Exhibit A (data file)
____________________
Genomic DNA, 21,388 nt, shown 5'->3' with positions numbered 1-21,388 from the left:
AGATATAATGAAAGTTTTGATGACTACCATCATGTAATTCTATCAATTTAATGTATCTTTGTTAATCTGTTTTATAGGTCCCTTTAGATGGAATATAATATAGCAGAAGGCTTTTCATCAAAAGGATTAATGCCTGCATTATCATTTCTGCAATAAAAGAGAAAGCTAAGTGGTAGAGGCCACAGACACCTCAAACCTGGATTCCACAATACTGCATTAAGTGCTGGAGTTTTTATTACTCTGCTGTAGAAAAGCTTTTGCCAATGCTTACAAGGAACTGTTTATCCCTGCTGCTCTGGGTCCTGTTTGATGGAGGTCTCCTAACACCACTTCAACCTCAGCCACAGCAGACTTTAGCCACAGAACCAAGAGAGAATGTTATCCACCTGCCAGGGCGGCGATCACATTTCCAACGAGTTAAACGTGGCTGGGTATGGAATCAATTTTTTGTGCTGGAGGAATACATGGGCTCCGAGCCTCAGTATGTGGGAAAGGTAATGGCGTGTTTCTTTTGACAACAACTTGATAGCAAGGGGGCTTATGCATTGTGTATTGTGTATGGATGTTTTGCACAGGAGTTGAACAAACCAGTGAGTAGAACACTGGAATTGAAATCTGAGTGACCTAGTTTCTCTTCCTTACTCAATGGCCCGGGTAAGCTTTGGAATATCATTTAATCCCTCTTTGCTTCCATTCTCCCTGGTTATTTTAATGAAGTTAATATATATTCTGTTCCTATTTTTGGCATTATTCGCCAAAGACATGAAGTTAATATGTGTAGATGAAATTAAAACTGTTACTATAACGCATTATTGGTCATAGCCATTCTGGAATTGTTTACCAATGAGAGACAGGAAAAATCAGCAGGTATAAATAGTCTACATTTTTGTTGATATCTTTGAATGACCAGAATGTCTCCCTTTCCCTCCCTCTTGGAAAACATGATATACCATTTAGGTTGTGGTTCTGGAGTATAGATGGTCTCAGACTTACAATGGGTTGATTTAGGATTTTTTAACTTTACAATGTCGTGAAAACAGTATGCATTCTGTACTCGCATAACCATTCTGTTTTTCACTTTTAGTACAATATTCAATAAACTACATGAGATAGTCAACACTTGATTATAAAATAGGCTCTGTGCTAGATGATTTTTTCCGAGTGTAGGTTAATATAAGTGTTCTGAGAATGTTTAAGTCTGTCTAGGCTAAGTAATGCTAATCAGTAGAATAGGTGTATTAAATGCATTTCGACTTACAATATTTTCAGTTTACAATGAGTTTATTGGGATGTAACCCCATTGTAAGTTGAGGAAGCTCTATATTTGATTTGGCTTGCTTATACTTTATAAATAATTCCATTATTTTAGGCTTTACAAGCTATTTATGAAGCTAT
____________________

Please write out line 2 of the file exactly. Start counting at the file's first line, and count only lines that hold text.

AGATATAATGAAAGTTTTGATGACTACCATCATGTAATTCTATCAATTTAATGTATCTTTGTTAATCTGTTTTATAGGTCCCTTTAGATGGAATATAATATAGCAGAAGGCTTTTCATCAAAAGGATTAATGCCTGCATTATCATTTCTGCAATAAAAGAGAAAGCTAAGTGGTAGAGGCCACAGACACCTCAAACCTGGATTCCACAATACTGCATTAAGTGCTGGAGTTTTTATTACTCTGCTGTAGAAAAGCTTTTGCCAATGCTTACAAGGAACTGTTTATCCCTGCTGCTCTGGGTCCTGTTTGATGGAGGTCTCCTAACACCACTTCAACCTCAGCCACAGCAGACTTTAGCCACAGAACCAAGAGAGAATGTTATCCACCTGCCAGGGCGGCGATCACATTTCCAACGAGTTAAACGTGGCTGGGTATGGAATCAATTTTTTGTGCTGGAGGAATACATGGGCTCCGAGCCTCAGTATGTGGGAAAGGTAATGGCGTGTTTCTTTTGACAACAACTTGATAGCAAGGGGGCTTATGCATTGTGTATTGTGTATGGATGTTTTGCACAGGAGTTGAACAAACCAGTGAGTAGAACACTGGAATTGAAATCTGAGTGACCTAGTTTCTCTTCCTTACTCAATGGCCCGGGTAAGCTTTGGAATATCATTTAATCCCTCTTTGCTTCCATTCTCCCTGGTTATTTTAATGAAGTTAATATATATTCTGTTCCTATTTTTGGCATTATTCGCCAAAGACATGAAGTTAATATGTGTAGATGAAATTAAAACTGTTACTATAACGCATTATTGGTCATAGCCATTCTGGAATTGTTTACCAATGAGAGACAGGAAAAATCAGCAGGTATAAATAGTCTACATTTTTGTTGATATCTTTGAATGACCAGAATGTCTCCCTTTCCCTCCCTCTTGGAAAACATGATATACCATTTAGGTTGTGGTTCTGGAGTATAGATGGTCTCAGACTTACAATGGGTTGATTTAGGATTTTTTAACTTTACAATGTCGTGAAAACAGTATGCATTCTGTACTCGCATAACCATTCTGTTTTTCACTTTTAGTACAATATTCAATAAACTACATGAGATAGTCAACACTTGATTATAAAATAGGCTCTGTGCTAGATGATTTTTTCCGAGTGTAGGTTAATATAAGTGTTCTGAGAATGTTTAAGTCTGTCTAGGCTAAGTAATGCTAATCAGTAGAATAGGTGTATTAAATGCATTTCGACTTACAATATTTTCAGTTTACAATGAGTTTATTGGGATGTAACCCCATTGTAAGTTGAGGAAGCTCTATATTTGATTTGGCTTGCTTATACTTTATAAATAATTCCATTATTTTAGGCTTTACAAGCTATTTATGAAGCTAT